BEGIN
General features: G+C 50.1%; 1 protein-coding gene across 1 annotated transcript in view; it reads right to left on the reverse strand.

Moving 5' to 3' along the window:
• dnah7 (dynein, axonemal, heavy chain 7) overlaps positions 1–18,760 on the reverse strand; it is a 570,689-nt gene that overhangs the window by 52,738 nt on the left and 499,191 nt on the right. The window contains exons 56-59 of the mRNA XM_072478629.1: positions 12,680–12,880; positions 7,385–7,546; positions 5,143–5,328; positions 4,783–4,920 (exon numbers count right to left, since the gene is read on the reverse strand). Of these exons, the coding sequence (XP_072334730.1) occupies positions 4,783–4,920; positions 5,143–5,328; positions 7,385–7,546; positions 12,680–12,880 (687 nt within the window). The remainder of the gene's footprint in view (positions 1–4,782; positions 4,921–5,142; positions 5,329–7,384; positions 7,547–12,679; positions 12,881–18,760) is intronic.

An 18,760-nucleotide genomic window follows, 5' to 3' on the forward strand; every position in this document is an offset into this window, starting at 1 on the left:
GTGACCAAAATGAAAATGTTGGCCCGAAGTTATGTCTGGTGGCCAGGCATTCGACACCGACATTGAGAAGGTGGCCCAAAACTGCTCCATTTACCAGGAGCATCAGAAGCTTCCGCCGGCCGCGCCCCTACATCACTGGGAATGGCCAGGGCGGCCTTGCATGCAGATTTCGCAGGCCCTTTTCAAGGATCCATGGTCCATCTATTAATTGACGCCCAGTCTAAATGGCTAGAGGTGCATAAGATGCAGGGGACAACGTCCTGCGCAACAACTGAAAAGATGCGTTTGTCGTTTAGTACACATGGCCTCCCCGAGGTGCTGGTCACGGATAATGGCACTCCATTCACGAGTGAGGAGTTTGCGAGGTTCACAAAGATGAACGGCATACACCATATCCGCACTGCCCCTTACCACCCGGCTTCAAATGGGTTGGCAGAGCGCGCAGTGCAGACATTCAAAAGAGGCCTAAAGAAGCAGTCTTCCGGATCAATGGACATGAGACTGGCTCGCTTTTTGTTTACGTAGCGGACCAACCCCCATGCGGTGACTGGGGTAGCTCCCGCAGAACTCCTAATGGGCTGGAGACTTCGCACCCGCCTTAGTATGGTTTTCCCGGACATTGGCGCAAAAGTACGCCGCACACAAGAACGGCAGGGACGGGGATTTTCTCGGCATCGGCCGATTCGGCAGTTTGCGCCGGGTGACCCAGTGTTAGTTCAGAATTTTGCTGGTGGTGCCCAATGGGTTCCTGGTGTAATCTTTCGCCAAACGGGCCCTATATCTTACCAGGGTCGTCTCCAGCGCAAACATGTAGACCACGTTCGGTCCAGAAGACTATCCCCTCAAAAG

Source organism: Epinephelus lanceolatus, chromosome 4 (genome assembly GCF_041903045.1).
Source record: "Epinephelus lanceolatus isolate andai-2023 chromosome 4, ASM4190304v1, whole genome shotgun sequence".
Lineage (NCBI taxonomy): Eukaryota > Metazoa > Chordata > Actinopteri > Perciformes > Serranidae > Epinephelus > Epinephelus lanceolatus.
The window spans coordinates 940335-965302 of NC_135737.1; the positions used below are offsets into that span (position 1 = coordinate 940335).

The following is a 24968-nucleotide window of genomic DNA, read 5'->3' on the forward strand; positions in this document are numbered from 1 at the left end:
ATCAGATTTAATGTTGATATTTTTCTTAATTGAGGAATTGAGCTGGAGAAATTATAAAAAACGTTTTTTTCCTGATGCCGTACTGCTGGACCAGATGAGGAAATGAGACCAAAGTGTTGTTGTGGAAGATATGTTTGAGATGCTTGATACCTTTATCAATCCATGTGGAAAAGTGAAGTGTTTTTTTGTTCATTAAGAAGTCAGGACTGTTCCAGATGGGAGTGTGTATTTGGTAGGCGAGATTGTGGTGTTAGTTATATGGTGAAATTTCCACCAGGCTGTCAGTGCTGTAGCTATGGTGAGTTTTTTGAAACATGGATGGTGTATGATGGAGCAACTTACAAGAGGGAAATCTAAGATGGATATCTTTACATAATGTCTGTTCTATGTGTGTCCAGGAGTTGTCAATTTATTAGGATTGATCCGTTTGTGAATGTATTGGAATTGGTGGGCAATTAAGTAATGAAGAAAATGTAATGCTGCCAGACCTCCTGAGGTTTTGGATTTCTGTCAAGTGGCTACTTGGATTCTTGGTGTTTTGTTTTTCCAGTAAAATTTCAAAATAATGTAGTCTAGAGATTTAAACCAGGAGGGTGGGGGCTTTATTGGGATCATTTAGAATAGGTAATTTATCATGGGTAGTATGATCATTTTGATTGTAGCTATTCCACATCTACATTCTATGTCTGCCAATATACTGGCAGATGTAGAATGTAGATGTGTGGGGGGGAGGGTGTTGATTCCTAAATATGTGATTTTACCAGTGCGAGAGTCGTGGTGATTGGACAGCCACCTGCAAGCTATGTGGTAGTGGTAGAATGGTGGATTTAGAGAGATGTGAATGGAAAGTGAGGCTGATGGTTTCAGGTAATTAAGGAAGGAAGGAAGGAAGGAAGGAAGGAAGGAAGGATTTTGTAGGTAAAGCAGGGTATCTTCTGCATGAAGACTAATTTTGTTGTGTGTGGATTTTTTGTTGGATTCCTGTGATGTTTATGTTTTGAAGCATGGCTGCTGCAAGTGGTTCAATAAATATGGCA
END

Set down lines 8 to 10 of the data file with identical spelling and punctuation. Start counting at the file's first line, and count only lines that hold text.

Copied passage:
Lineage (NCBI taxonomy): Eukaryota > Metazoa > Chordata > Actinopteri > Perciformes > Serranidae > Epinephelus > Epinephelus lanceolatus.
The window spans coordinates 940335-965302 of NC_135737.1; the positions used below are offsets into that span (position 1 = coordinate 940335).

The following is a 24968-nucleotide window of genomic DNA, read 5'->3' on the forward strand; positions in this document are numbered from 1 at the left end: